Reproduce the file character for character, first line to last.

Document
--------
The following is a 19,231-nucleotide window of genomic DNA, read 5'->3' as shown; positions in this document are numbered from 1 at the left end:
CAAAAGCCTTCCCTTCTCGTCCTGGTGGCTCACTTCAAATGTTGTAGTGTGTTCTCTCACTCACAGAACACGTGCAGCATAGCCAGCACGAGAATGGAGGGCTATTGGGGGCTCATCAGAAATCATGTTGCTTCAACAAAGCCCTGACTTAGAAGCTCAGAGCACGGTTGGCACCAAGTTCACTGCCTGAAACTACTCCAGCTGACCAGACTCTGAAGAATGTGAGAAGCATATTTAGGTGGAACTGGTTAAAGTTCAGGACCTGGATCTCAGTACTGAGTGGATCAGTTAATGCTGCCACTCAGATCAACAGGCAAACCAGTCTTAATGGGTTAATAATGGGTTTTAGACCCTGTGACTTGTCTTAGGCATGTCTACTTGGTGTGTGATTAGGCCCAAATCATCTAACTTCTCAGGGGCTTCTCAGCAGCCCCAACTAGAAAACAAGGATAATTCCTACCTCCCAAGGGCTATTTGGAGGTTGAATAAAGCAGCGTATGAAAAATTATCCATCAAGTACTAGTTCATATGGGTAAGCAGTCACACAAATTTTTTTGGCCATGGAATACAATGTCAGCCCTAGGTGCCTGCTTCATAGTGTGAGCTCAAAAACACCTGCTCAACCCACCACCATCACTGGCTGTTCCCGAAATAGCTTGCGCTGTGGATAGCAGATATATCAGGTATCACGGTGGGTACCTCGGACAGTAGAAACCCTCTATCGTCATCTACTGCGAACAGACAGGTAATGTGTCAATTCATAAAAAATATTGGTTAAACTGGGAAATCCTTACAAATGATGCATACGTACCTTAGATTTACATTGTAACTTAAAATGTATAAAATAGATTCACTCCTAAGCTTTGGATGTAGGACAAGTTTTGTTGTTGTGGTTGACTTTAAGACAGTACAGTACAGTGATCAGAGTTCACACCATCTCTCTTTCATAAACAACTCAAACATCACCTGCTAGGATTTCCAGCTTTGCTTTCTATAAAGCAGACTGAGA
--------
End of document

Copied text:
The following is a 19,231-nucleotide window of genomic DNA, read 5'->3' as shown; positions in this document are numbered from 1 at the left end:
CAAAAGCCTTCCCTTCTCGTCCTGGTGGCTCACTTCAAATGTTGTAGTGTGTTCTCTCACTCACAGAACACGTGCAGCATAGCCAGCACGAGAATGGAGGGCTATTGGGGGCTCATCAGAAATCATGTTGCTTCAACAAAGCCCTGACTTAGAAGCTCAGAGCACGGTTGGCACCAAGTTCACTGCCTGAAACTACTCCAGCTGACCAGACTCTGAAGAATGTGAGAAGCATATTTAGGTGGAACTGGTTAAAGTTCAGGACCTGGATCTCAGTACTGAGTGGATCAGTTAATGCTGCCACTCAGATCAACAGGCAAACCAGTCTTAATGGGTTAATAATGGGTTTTAGACCCTGTGACTTGTCTTAGGCATGTCTACTTGGTGTGTGATTAGGCCCAAATCATCTAACTTCTCAGGGGCTTCTCAGCAGCCCCAACTAGAAAACAAGGATAATTCCTACCTCCCAAGGGCTATTTGGAGGTTGAATAAAGCAGCGTATGAAAAATTATCCATCAAGTACTAGTTCATATGGGTAAGCAGTCACACAAATTTTTTTGGCCATGGAATACAATGTCAGCCCTAGGTGCCTGCTTCATAGTGTGAGCTCAAAAACACCTGCTCAACCCACCACCATCACTGGCTGTTCCCGAAATAGCTTGCGCTGTGGATAGCAGATATATCAGGTATCACGGTGGGTACCTCGGACAGTAGAAACCCTCTATCGTCATCTACTGCGAACAGACAGGTAATGTGTCAATTCATAAAAAATATTGGTTAAACTGGGAAATCCTTACAAATGATGCATACGTACCTTAGATTTACATTGTAACTTAAAATGTATAAAATAGATTCACTCCTAAGCTTTGGATGTAGGACAAGTTTTGTTGTTGTGGTTGACTTTAAGACAGTACAGTACAGTGATCAGAGTTCACACCATCTCTCTTTCATAAACAACTCAAACATCACCTGCTAGGATTTCCAGCTTTGCTTTCTATAAAGCAGACTGAGA